Earth's tropical belt seems to have expanded a couple hundred miles over the past quarter century, which could mean more arid weather for some already dry subtropical regions, new climate research shows.
Geographically, the tropical region is a wide swath around Earth's middle stretching from the Tropic of Cancer, just south of Miami, to the Tropic of Capricorn, which cuts Australia almost in half. It's about one-quarter of the globe and generally thought of as hot, steamy and damp, but it also has areas of brutal desert.
To meteorologists, however, the tropics region is defined by long-term climate and what's happening in the atmosphere. Recent studies show changes that indicate an expansion of the tropical atmosphere.
The newest study, published Sunday in the new scientific journal Nature Geoscience, shows that by using the weather definition, the tropics are expanding toward Earth's poles more than predicted. And that means more dry weather is moving to the edges of the tropics in places like the U.S. Southwest.
Independent teams using four different meteorological measurements found that the tropical atmospheric belt has grown by anywhere between 2 and 4.8 degrees latitude since 1979. That translates to a total north and south expansion of 140 to 330 miles.
One key determination of the tropical belt is called the Hadley circulation, which is essentially prevailing rivers of wind that move vertically as well as horizontally, carrying lots of moisture to rainy areas while drying out arid regions on the edges of the tropics. That wind is circulating over a larger area than a couple decades ago.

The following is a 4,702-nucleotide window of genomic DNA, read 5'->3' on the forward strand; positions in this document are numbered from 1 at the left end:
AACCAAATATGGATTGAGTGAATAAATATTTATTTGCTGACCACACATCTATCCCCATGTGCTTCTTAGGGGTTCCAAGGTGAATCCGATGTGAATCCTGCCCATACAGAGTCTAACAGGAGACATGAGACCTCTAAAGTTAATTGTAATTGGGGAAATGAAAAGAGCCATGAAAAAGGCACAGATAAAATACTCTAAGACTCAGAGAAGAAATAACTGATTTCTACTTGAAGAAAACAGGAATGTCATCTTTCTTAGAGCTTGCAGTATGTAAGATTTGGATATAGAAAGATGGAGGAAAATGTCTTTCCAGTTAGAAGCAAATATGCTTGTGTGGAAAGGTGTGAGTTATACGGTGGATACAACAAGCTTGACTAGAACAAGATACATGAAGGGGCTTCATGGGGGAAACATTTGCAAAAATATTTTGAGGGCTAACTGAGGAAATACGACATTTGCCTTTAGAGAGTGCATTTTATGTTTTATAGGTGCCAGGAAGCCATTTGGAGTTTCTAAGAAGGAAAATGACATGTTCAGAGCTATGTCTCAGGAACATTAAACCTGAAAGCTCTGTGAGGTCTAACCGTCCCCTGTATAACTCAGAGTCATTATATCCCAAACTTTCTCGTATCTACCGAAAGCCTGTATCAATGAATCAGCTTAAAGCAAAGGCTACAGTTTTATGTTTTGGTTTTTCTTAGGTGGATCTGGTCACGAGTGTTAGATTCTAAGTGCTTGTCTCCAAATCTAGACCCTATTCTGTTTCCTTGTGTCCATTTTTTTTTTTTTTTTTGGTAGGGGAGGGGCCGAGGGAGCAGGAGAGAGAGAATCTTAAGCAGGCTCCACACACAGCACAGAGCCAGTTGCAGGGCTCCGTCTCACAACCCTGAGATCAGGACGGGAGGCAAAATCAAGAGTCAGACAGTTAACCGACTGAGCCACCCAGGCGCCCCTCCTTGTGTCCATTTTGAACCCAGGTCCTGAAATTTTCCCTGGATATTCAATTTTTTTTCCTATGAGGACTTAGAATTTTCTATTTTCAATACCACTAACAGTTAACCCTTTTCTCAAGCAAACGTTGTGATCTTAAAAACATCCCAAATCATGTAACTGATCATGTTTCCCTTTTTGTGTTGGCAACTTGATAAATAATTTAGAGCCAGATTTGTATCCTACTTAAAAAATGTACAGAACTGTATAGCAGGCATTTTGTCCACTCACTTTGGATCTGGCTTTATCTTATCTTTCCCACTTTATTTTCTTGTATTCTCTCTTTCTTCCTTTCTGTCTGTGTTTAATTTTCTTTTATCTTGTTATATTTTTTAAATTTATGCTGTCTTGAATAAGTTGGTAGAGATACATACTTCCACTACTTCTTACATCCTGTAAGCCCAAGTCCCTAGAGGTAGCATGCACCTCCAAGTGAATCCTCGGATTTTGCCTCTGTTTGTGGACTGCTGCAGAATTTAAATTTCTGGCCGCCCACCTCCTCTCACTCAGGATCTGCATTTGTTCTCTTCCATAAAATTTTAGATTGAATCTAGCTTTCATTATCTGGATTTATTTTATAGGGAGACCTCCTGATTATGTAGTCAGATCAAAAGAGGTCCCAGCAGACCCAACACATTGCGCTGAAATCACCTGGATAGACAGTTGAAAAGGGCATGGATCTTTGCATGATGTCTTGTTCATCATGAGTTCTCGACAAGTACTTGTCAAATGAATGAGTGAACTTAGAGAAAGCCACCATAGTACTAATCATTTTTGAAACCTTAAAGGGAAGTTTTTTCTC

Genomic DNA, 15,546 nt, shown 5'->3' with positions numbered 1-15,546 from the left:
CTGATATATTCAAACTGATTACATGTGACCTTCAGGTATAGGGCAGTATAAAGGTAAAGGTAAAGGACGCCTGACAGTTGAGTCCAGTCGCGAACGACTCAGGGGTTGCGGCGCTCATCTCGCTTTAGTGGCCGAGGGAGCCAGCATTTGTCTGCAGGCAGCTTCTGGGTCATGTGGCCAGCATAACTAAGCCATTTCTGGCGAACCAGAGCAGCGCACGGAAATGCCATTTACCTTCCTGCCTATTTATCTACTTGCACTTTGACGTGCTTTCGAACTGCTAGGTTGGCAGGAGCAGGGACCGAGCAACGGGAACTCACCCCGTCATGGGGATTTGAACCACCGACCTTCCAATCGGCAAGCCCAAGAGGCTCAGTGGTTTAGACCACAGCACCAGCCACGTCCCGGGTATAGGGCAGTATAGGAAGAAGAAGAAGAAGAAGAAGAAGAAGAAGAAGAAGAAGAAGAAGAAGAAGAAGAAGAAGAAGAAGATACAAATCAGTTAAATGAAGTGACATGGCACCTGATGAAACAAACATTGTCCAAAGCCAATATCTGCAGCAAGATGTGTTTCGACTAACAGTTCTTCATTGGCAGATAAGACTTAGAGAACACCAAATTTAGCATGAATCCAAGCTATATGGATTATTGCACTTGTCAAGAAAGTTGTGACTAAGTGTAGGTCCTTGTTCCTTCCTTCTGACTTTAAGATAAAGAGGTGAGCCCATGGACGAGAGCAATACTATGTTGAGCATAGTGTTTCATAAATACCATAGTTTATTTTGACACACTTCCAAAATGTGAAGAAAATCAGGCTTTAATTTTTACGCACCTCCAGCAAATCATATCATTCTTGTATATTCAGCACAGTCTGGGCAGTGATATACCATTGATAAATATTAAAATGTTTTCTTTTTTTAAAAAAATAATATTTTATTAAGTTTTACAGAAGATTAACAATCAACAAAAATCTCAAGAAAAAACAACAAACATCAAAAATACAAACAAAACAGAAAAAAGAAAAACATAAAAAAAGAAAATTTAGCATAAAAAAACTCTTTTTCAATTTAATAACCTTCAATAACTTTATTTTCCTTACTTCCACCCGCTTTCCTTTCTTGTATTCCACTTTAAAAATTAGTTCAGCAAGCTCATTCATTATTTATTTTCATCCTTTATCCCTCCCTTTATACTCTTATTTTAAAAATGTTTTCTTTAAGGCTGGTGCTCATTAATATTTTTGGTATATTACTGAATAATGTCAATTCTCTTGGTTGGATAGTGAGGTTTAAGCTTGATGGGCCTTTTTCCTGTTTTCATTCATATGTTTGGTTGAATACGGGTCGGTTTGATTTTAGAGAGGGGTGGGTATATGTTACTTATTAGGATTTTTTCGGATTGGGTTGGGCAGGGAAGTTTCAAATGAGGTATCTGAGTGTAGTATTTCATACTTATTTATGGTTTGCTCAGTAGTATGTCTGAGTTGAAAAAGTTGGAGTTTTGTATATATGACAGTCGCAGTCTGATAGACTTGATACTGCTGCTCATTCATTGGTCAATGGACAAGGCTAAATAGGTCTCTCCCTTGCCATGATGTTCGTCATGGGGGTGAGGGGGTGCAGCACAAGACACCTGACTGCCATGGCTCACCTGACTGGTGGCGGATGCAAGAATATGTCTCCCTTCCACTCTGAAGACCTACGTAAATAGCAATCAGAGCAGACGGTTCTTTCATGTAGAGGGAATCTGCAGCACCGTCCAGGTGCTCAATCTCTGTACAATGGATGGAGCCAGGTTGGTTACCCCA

But that's not the only type of change meteorologists have found that shows an expansion of the tropics. They've seen more tropical conditions by measuring the amount of ozone in the atmosphere, measuring the depth of the lower atmosphere, and the level of dryness in the atmosphere at the edges of the tropics.
Climate scientists have long predicted a growing tropical belt toward the end of the 21st century because of man-made global warming. But what has happened in the past quarter century is larger and more puzzling than initially predicted, said Dian Seidel, a research meteorologist with the National Oceanic and Atmospheric Administration lab in Silver Spring, Md. She is the author of the newest study.
"They are big changes," she said. "It's a little puzzling."
She said this expansion may only be temporary, but there's no way of knowing yet.
Seidel said she has not determined the cause of this tropical belt widening. While a leading suspect is global warming, other suspects include depletion in the ozone layer and changes in El Nino, the periodic weather phenomenon in the Pacific Ocean.
Other climate scientists are split on the meaning of the research because it shows such a dramatic change — beyond climate model predictions. Some scientists, such as Richard Seager at Columbia University's Lamont-Doherty Earth Observatory, say changes in El Nino since the 1970s probably are a big factor and could make it hard to conclude there's a dramatic expansion of the tropical belt.
But climate scientists Andrew Weaver of the University of Victoria and Richard Somerville of the Scripps Institution of Oceanography said Seidel's work makes sense and that computer models have consistently been underestimating the ill effects of global warming.
"Every time you look at what the world is doing it's always far more dramatic than what climate models predict," Weaver said.
Both Weaver and Seidel said the big concern is that dry areas on the edge of the tropics — such as the U.S. Southwest, parts of the Mediterranean and southern Australia — could get drier because of this.
"You're not expanding the tropical jungles, what you're expanding is the area of desertification," Weaver said.